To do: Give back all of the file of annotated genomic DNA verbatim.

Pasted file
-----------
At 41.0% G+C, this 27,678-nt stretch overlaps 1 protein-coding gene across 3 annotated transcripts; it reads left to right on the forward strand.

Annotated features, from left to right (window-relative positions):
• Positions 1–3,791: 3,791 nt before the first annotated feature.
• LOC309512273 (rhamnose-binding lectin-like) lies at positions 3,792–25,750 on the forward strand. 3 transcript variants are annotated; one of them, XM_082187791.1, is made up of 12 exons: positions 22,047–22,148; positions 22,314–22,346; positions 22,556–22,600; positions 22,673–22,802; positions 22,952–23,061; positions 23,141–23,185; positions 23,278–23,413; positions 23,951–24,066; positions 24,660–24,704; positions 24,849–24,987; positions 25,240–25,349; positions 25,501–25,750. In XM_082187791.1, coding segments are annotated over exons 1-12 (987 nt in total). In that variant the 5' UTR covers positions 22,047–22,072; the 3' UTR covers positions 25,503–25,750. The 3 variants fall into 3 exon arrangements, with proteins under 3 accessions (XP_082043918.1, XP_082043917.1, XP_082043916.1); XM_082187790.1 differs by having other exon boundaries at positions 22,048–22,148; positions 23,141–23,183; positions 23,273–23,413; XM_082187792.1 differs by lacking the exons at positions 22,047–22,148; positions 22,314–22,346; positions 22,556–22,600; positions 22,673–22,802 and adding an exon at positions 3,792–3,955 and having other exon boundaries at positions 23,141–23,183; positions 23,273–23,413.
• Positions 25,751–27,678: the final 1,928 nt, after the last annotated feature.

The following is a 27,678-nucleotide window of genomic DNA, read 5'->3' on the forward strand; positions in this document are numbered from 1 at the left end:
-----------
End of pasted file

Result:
At 41.0% G+C, this 27,678-nt stretch overlaps 1 protein-coding gene across 3 annotated transcripts; it reads left to right on the forward strand.

Annotated features, from left to right (window-relative positions):
• Positions 1–3,791: 3,791 nt before the first annotated feature.
• LOC309512273 (rhamnose-binding lectin-like) lies at positions 3,792–25,750 on the forward strand. 3 transcript variants are annotated; one of them, XM_082187791.1, is made up of 12 exons: positions 22,047–22,148; positions 22,314–22,346; positions 22,556–22,600; positions 22,673–22,802; positions 22,952–23,061; positions 23,141–23,185; positions 23,278–23,413; positions 23,951–24,066; positions 24,660–24,704; positions 24,849–24,987; positions 25,240–25,349; positions 25,501–25,750. In XM_082187791.1, coding segments are annotated over exons 1-12 (987 nt in total). In that variant the 5' UTR covers positions 22,047–22,072; the 3' UTR covers positions 25,503–25,750. The 3 variants fall into 3 exon arrangements, with proteins under 3 accessions (XP_082043918.1, XP_082043917.1, XP_082043916.1); XM_082187790.1 differs by having other exon boundaries at positions 22,048–22,148; positions 23,141–23,183; positions 23,273–23,413; XM_082187792.1 differs by lacking the exons at positions 22,047–22,148; positions 22,314–22,346; positions 22,556–22,600; positions 22,673–22,802 and adding an exon at positions 3,792–3,955 and having other exon boundaries at positions 23,141–23,183; positions 23,273–23,413.
• Positions 25,751–27,678: the final 1,928 nt, after the last annotated feature.

The following is a 27,678-nucleotide window of genomic DNA, read 5'->3' on the forward strand; positions in this document are numbered from 1 at the left end: